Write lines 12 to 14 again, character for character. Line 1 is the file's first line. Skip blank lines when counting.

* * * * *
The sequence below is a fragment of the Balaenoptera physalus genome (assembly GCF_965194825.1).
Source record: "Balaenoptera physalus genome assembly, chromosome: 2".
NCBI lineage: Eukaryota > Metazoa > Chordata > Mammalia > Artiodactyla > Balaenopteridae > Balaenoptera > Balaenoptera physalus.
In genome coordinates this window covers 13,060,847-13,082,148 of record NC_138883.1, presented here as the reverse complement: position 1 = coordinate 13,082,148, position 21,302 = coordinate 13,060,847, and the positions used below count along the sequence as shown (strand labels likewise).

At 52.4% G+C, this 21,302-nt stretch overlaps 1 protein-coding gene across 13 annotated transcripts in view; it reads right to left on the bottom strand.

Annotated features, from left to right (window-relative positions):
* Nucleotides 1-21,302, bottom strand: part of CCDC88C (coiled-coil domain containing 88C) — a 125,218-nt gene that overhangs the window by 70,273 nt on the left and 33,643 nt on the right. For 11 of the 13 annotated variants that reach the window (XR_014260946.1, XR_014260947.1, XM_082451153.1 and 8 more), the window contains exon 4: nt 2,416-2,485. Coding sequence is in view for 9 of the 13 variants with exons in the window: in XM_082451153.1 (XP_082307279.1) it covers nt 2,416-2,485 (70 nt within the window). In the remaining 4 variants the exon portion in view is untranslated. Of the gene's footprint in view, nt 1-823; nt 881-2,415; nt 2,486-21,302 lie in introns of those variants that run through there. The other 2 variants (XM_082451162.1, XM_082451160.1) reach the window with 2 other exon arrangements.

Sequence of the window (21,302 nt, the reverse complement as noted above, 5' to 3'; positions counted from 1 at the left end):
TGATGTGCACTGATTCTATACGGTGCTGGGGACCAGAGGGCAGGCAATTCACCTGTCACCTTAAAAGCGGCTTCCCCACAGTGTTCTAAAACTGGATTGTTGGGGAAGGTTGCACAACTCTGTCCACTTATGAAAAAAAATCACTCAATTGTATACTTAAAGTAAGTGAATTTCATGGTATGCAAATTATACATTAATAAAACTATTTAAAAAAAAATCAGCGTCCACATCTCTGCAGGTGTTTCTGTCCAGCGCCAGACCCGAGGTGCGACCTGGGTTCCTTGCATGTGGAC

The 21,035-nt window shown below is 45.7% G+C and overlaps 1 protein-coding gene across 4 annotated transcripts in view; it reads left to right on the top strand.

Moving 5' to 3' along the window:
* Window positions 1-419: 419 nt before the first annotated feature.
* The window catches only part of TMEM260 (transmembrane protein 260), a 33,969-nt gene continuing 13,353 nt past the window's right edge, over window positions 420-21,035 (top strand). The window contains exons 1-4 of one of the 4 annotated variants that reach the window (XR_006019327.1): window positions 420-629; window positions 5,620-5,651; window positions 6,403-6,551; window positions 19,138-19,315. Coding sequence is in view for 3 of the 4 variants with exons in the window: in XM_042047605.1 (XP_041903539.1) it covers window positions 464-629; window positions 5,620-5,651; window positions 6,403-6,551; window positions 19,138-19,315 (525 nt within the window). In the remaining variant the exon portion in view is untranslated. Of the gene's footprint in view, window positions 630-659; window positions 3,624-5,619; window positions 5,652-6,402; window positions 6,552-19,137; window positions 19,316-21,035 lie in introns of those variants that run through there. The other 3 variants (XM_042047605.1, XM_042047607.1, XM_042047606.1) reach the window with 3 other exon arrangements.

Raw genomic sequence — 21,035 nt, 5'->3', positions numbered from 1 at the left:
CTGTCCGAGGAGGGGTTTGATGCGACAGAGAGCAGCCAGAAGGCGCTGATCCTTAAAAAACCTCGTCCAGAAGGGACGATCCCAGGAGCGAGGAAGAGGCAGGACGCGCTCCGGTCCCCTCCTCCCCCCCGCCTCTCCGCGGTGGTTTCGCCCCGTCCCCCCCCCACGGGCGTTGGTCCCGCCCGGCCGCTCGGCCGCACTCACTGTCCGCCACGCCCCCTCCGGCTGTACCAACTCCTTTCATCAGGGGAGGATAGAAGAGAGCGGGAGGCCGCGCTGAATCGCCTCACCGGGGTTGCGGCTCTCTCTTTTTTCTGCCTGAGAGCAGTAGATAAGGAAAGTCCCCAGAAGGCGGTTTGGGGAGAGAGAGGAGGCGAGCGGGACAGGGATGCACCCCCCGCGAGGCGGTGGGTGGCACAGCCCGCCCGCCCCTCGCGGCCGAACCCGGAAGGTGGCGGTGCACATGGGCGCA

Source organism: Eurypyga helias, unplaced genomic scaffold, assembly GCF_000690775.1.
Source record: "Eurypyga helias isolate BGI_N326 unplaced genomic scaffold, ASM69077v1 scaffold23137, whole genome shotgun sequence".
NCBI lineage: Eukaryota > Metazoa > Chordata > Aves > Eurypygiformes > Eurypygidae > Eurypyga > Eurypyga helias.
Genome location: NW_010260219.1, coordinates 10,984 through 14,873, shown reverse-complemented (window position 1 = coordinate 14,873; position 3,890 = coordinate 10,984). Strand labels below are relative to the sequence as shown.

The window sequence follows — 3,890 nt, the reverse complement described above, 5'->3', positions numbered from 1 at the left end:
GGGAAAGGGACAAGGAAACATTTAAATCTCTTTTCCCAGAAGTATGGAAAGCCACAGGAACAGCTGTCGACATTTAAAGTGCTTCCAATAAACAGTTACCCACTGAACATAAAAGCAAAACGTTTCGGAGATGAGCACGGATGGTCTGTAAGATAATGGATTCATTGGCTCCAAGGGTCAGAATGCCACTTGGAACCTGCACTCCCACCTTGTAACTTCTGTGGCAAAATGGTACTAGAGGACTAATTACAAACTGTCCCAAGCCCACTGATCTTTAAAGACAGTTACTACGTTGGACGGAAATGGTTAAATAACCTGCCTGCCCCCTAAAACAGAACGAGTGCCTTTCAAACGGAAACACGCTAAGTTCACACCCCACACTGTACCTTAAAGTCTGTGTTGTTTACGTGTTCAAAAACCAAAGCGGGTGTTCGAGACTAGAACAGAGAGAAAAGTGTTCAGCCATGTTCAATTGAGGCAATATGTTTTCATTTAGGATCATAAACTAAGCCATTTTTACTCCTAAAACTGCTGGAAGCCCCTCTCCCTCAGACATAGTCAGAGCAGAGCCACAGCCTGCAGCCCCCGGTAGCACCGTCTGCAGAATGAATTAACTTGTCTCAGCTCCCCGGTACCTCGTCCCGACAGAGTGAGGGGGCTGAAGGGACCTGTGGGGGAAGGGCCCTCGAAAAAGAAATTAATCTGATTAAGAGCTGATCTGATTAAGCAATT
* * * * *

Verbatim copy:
* Window positions 1-419: 419 nt before the first annotated feature.
* The window catches only part of TMEM260 (transmembrane protein 260), a 33,969-nt gene continuing 13,353 nt past the window's right edge, over window positions 420-21,035 (top strand). The window contains exons 1-4 of one of the 4 annotated variants that reach the window (XR_006019327.1): window positions 420-629; window positions 5,620-5,651; window positions 6,403-6,551; window positions 19,138-19,315. Coding sequence is in view for 3 of the 4 variants with exons in the window: in XM_042047605.1 (XP_041903539.1) it covers window positions 464-629; window positions 5,620-5,651; window positions 6,403-6,551; window positions 19,138-19,315 (525 nt within the window). In the remaining variant the exon portion in view is untranslated. Of the gene's footprint in view, window positions 630-659; window positions 3,624-5,619; window positions 5,652-6,402; window positions 6,552-19,137; window positions 19,316-21,035 lie in introns of those variants that run through there. The other 3 variants (XM_042047605.1, XM_042047607.1, XM_042047606.1) reach the window with 3 other exon arrangements.

Raw genomic sequence — 21,035 nt, 5'->3', positions numbered from 1 at the left: